Mar
18
1999

Media Scenes We'd Like To See In 1999

Spring is often a time of renewed hopes and fresh dreams. So, let's visualize some media breakthroughs — however unlikely — for the last seasons of this century.

In the spirit of Mad Magazine's old feature "Scenes We'd Like to See," here's a new version for American media.

FLUFF TV CORRESPONDENT RECANTS CAREER

"The Monica Lewinsky interview that I did on `20/20' was a sexploitive bridge too far," Barbara Walters declared in a statement released by ABC News.

"We tried to dress it up as some kind of historic inquiry," Walters added. "But weeks later, I realized that the whole thing was just smarmy pandering to satisfy the network's unquenchable thirst for ratings and ad revenue."

NEWSPAPER EDITORS URGE PARITY FOR BUSINESS, LABOR

At its 1999 convention, the American Society of Newspaper Editors voted overwhelmingly to urge dailies across the country to probe America's workplace realities on an ongoing basis.

"At last, we've come to understand that workers create all wealth," said a top ASNE official. "In the future, we'll supplement our coverage of business by devoting equal ink to information about working conditions, on-the-job hazards, pay equity issues, labor rights and other prevalent concerns of the American workforce."

CALIFORNIA DAILY ISSUES FORMAL APOLOGY TO OUSTED JOURNALIST

In an unprecedented action, San Jose Mercury News executives sought forgiveness from a former staff reporter whose 1996 "Dark Alliance" series explored links between the CIA- backed Nicaraguan Contra army and cocaine trafficking that helped to spread "crack" in urban areas of the United States during the 1980s.

"Frankly, we panicked," said a spokesperson for Knight-Ridder, the newspaper chain that owns the Mercury News. "The most powerful daily papers in the nation kept attacking the series, and our reputation was on the line. Looking back, we wish that we'd remained intrepid. Gary Webb's series wasn't perfect, but overall it was fine journalism — and more solid than many articles the press routinely publishes that are based on leaks from anonymous sources in Washington."

NOBEL COVERAGE LESS THAN NOBLE, BLUE-RIBBON PANEL CONCLUDES

A committee of distinguished American journalists, examining media coverage of Nobel Peace Prize recipients, concluded that U.S. news outlets have given short shrift to certain winners of the coveted prize.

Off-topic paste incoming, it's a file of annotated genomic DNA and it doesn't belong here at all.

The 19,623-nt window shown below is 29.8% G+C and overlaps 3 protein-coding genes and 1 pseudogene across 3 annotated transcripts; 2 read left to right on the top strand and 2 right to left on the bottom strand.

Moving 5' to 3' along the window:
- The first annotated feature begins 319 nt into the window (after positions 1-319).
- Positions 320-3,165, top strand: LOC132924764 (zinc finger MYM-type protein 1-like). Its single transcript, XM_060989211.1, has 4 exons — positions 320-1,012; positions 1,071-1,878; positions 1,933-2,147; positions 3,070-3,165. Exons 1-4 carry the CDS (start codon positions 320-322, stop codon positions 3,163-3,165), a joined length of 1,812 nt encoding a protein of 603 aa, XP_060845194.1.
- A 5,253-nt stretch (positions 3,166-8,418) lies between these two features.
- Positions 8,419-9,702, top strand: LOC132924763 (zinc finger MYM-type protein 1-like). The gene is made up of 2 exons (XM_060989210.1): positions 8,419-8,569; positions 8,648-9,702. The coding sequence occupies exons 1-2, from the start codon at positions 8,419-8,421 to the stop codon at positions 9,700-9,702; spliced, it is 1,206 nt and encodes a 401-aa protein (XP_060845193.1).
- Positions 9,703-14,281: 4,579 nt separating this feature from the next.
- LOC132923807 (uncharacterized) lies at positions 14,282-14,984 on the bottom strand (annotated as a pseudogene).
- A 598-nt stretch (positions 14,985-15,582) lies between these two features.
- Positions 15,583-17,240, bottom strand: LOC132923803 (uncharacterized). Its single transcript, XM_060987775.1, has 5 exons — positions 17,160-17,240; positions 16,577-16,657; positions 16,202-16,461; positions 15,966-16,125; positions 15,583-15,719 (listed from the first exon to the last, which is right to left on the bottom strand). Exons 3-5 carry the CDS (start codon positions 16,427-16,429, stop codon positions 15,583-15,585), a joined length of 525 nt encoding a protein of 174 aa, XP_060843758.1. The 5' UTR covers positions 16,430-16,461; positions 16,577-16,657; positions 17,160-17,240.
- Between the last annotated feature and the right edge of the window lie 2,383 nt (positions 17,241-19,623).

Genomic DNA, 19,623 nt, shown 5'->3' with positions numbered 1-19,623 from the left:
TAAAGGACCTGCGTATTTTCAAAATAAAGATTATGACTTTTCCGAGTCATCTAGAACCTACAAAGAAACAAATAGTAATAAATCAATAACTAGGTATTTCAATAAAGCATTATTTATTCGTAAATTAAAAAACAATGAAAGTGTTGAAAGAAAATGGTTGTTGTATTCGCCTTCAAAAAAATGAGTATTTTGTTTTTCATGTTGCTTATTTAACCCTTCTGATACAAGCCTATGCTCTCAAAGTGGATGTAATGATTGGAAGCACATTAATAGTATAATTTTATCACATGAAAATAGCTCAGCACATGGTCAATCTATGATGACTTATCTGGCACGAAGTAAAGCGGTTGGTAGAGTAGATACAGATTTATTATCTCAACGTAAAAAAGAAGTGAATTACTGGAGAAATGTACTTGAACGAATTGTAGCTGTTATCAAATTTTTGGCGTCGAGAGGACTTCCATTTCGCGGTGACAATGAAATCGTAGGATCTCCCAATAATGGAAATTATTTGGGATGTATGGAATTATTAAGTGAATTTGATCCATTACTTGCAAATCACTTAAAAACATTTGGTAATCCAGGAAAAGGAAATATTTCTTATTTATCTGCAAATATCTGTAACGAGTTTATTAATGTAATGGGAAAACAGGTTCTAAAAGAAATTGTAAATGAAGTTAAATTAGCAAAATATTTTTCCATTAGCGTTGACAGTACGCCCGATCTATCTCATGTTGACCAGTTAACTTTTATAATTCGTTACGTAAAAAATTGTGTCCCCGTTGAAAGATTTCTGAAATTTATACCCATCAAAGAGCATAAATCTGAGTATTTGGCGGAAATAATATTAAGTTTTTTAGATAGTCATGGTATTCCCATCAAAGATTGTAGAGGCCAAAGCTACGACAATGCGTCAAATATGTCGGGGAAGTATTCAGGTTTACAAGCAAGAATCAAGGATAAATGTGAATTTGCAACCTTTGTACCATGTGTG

"When the winner has been a foe of regimes with cordial ties to Washington, the U.S. news media provided little sustained attention," the panel said. It cited such Nobel Peace Prize winners as human rights activists Adolfo Perez Esquivel of Argentina (who received the award in 1980), Rigoberta Menchu of Guatemala (1992) and two men — Jose Ramos-Horta and Catholic Bishop Carlos Ximenes Belo — prominent in the continuing struggle against Indonesia's bloody quarter-century occupation of East Timor (1996).

"If U.S. policy-makers are enthusiastic about the winner of the Nobel Peace Prize in a given year, the chances are that the Washington press corps will be too," the committee noted. "But if the White House is ambivalent or lukewarm, then media coverage is likely to be tepid and fleeting."

TOP NEWSMAGAZINES RENOUNCE OVER-RELIANCE ON ADVERTISERS

Editors at America's two leading news weeklies are now repudiating a trend that they spearheaded in recent years: single-advertiser editions.

After putting out special editions with only one advertiser — such as AT&T and IBM — Time went a step further with a regular weekly issue dated Jan. 11, 1999, devoted largely to "The Future of Medicine," when the Pfizer drug firm purchased all 38 pages of ads. Two months later, Newsweek printed more than 4 million copies of a special edition — "Health for Life: What Every Woman Needs to Know," scheduled to remain on newsstands until late spring — with 24 pages of ads from a single advertiser, Johnson & Johnson.

But suddenly, the editors of both magazines are denouncing the practice as a corruption of journalism. "We ran out of rationales," the Time and Newsweek editors said. "We got tired of sliding down the slippery slope of advertising-driven content. What became especially troubling was the realization that `special editions' on many important subjects are never going to be published because no big advertiser is available to kick in big bucks for them. If we lose our jobs for speaking out, then so be it."

Well, those are a few media scenes we'd like to see.

And now, back to the so-called real world.